Switzerland, savoring, and staying put
January 7, 2012 | My Jottings
I’m up before the sun this morning, sitting here at my office window and looking out across the front yard that’s usually buried in two feet of snow this time of year, but has patches of leafy brown showing through the areas of quickly disappearing white. Yesterday it was over 40 degrees in northeastern Minnesota, which is almost unheard of for January.
Yesterday was also Friday, which is the day each week that my homeschooled oldest grandson Mr. McBoy comes over for some Grandma/Bible time. He and I enjoy our time together. It’s very relaxed and intentional, which sounds paradoxical but is basically how homeschool should be, I think. He and I have been slowly reading aloud one of my favorite children’s books, Treasures of the Snow by Patricia St. John. The setting is in a quintessential Swiss village. If you haven’t read it I encourage you to get a used copy and treat yourself. The newly printed edition has been revised with some of the dated language changed — I don’t recommend that one. Look for an older copy.
My grandson and I sit in the overstuffed master bedroom chairs, prop our feet up on the ottoman, wrap our shoulders in comfy throws, and prepare for almost immediate transportation to Switzerland, which happens after I read approximately one page of the book. We are there. We hear those Swiss bells tinkling on the cows’ necks as they are driven to higher pastures from the Alpine valleys. We can see the chalets with their heavy mantels of snow, and the primitive carts pulled by donkeys carrying huge rounds of Swiss cheese to the village market below. We can see the moon as it lights the jagged peaks of the Alps until they look silver.
At one point yesterday when I was reading about Annette and Lucien having hot chocolate, thick pieces of crusty bread with fresh creamy butter smeared on them and sitting contentedly by a fire in a humble dwelling, Mr. McBoy interrupted his rapt listening and said, “Mmmmm! That sounds so good right now Grandma. Thick crusty bread with butter on it.” If I had had any thick crusty bread I would have stopped right then and gone downstairs to cut us each a slice.
After we returned from Switzerland Mr. McBoy went downstairs, and I opened the children’s Bible and read in Genesis about Isaac and how the Lord provided his wife for him. We are going chronologically through the Bible — I want him to understand as much as he possibly can at age nine. Two weeks ago we learned about Job. I wasn’t sure if that would be too heavy for my grandson, because even an adult who has walked with the Lord for many years can still be completely silenced by the story of Job. I always try to make sure Mr. McBoy can summarize what we’re learning. I want him to see that even the hardest-to-understand Old Testament accounts have application for our lives today, even relevance for a nine year old boy. After we soberly read about Job and all that he lost, all he endured, how truly miserable his life had become, I sat next to Mr. McBoy on the couch and asked him quietly, “Do you think there’s something in this sad story that God might be trying to say to us?”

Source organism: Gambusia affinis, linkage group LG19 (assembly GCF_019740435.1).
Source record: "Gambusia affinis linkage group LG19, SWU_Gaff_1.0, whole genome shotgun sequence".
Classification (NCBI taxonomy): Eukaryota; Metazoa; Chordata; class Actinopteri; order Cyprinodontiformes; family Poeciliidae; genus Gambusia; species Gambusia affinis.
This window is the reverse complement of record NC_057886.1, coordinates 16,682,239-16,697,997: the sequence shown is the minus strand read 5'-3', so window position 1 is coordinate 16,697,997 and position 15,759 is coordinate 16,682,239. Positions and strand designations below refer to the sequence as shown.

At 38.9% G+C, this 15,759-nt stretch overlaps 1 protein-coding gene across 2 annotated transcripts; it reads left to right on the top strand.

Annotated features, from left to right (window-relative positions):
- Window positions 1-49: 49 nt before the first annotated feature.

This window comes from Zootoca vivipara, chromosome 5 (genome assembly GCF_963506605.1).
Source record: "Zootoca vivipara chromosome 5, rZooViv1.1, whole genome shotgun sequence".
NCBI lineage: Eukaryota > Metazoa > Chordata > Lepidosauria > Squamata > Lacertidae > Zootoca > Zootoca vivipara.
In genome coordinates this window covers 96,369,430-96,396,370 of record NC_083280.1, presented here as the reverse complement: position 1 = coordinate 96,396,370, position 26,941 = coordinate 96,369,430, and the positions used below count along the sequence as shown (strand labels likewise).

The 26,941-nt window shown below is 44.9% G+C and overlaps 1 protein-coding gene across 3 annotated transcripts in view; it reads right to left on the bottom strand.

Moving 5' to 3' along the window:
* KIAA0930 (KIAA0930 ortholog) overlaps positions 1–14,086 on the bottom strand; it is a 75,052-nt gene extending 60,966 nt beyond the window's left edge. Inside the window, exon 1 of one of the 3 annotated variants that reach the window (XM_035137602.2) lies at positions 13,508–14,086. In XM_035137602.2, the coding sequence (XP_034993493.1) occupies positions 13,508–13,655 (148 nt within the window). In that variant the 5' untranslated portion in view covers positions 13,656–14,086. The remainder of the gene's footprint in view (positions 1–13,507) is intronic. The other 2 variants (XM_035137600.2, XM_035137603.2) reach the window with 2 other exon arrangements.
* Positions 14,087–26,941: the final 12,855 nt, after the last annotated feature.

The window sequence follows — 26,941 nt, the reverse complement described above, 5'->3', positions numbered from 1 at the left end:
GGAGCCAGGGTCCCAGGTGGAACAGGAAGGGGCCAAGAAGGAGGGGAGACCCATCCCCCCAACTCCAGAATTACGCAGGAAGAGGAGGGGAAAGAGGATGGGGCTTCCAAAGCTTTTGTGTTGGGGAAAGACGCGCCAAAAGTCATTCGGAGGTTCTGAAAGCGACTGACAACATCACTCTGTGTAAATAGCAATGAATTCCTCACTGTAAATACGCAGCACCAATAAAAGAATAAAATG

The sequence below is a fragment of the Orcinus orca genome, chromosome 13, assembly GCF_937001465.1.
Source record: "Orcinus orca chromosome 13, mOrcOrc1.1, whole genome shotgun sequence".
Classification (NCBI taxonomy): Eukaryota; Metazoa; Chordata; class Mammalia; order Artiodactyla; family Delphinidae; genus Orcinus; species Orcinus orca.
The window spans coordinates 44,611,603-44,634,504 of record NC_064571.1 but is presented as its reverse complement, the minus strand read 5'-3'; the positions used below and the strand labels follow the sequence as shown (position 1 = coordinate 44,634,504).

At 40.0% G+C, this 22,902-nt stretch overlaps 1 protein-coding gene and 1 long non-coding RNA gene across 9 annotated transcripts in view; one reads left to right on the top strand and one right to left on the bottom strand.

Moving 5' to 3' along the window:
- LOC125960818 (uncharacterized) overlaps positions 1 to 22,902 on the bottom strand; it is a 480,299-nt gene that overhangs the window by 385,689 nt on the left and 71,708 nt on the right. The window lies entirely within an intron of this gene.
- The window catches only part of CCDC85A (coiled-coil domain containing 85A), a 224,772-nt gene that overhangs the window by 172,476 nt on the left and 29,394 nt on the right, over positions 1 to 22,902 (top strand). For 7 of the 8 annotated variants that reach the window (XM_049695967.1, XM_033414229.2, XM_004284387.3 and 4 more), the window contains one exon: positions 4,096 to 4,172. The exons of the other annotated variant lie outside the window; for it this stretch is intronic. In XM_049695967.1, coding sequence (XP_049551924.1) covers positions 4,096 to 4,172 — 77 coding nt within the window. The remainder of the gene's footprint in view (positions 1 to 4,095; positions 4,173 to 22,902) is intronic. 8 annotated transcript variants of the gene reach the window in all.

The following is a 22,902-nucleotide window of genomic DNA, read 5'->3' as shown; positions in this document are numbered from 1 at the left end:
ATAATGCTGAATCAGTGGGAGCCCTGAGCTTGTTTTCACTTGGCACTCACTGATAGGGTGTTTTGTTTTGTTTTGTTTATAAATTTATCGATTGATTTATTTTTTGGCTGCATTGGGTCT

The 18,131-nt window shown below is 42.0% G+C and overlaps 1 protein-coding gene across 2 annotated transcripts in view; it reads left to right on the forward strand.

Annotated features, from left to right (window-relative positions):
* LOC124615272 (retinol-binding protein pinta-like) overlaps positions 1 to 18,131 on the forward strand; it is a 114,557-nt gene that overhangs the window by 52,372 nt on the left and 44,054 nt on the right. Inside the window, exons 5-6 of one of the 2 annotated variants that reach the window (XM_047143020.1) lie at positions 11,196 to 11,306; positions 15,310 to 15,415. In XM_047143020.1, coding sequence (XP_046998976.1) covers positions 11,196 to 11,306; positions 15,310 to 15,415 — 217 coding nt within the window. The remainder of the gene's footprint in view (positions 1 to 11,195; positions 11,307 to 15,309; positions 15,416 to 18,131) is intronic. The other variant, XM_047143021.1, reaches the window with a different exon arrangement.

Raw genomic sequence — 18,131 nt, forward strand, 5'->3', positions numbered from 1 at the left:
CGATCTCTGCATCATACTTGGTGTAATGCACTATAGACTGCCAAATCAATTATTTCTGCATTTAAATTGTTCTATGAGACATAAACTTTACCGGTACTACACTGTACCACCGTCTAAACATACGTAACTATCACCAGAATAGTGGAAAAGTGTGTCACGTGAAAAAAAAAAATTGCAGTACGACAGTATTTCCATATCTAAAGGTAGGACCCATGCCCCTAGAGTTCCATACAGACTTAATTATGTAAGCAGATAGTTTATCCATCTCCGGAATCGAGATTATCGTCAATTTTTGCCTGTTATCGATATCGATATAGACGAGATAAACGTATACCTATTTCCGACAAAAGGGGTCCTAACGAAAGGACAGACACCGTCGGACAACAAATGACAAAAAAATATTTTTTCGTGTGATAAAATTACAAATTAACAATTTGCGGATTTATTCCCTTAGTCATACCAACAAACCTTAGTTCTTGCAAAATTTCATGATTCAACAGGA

Mr. McBoy nodded. “I think God wants us to trust Him even when things are going bad and we don’t understand why.”
I’m so glad the Lord has given me grandchildren who can teach me about Him. Because they do teach me, even if they don’t know they do.
After Switzerland and Job, Mr. McBoy had a snack. I think when I’m dead and buried my grandchildren will remember me for a lot of things, but mostly for peanuts and raisins. I always offer them snacks like cut up apples and string cheese, raw almonds and sliced pears, or little bowls of peanuts and raisins, and the latter is usually most often chosen. They know how you can take apart two halves of one peanut and squish a raisin in between them, and make that look like a tiny little hamburger.
Perhaps at my interment my grands will throw peanuts and raisins on my casket instead of dirt, and I officially endorse that idea right now.
Then Mr. McBoy and I retired to the living room, where we played with a remote control helicopter I have for the grandchildren to enjoy. It’s quite the nifty toy. It has lights that flash when it flies, and it takes a bit of finesse to gently raise it off the ground and keep it hovering, and even more skill to micro-move the tiny joy stick on the right of the controls that makes it go forward or backward or from side to side. We crashed it several times, but yesterday Mr. McBoy and I took turns and we both got that helicopter up in the air and slowly circled it around the living room and even finally landed it on the couch. Edith is quite interested in it; Mildred puts her ears down and runs for her life when she sees the rotor blades even begin to turn.